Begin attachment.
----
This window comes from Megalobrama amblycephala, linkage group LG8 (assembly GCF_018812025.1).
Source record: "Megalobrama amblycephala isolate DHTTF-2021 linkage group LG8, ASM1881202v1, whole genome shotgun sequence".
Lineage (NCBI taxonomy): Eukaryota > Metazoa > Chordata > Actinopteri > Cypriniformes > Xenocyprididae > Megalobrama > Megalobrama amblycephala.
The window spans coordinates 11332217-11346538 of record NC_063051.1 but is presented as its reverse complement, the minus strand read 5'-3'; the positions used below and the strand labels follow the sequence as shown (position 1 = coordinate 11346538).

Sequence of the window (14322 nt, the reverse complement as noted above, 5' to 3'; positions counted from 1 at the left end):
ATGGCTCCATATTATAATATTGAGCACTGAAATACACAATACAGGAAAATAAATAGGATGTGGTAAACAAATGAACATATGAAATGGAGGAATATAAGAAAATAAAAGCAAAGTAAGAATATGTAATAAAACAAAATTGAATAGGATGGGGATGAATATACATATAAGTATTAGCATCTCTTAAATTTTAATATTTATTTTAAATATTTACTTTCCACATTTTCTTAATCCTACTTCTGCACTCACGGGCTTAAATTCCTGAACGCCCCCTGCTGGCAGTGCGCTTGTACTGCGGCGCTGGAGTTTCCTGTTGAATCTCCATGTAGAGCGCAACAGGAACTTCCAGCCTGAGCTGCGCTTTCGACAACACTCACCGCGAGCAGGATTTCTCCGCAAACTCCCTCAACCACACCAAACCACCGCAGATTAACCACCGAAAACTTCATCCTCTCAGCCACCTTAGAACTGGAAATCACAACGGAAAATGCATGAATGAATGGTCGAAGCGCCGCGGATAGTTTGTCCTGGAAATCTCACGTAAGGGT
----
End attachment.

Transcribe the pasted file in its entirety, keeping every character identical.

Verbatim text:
This window comes from Megalobrama amblycephala, linkage group LG8 (assembly GCF_018812025.1).
Source record: "Megalobrama amblycephala isolate DHTTF-2021 linkage group LG8, ASM1881202v1, whole genome shotgun sequence".
Lineage (NCBI taxonomy): Eukaryota > Metazoa > Chordata > Actinopteri > Cypriniformes > Xenocyprididae > Megalobrama > Megalobrama amblycephala.
The window spans coordinates 11332217-11346538 of record NC_063051.1 but is presented as its reverse complement, the minus strand read 5'-3'; the positions used below and the strand labels follow the sequence as shown (position 1 = coordinate 11346538).

Sequence of the window (14322 nt, the reverse complement as noted above, 5' to 3'; positions counted from 1 at the left end):
ATGGCTCCATATTATAATATTGAGCACTGAAATACACAATACAGGAAAATAAATAGGATGTGGTAAACAAATGAACATATGAAATGGAGGAATATAAGAAAATAAAAGCAAAGTAAGAATATGTAATAAAACAAAATTGAATAGGATGGGGATGAATATACATATAAGTATTAGCATCTCTTAAATTTTAATATTTATTTTAAATATTTACTTTCCACATTTTCTTAATCCTACTTCTGCACTCACGGGCTTAAATTCCTGAACGCCCCCTGCTGGCAGTGCGCTTGTACTGCGGCGCTGGAGTTTCCTGTTGAATCTCCATGTAGAGCGCAACAGGAACTTCCAGCCTGAGCTGCGCTTTCGACAACACTCACCGCGAGCAGGATTTCTCCGCAAACTCCCTCAACCACACCAAACCACCGCAGATTAACCACCGAAAACTTCATCCTCTCAGCCACCTTAGAACTGGAAATCACAACGGAAAATGCATGAATGAATGGTCGAAGCGCCGCGGATAGTTTGTCCTGGAAATCTCACGTAAGGGT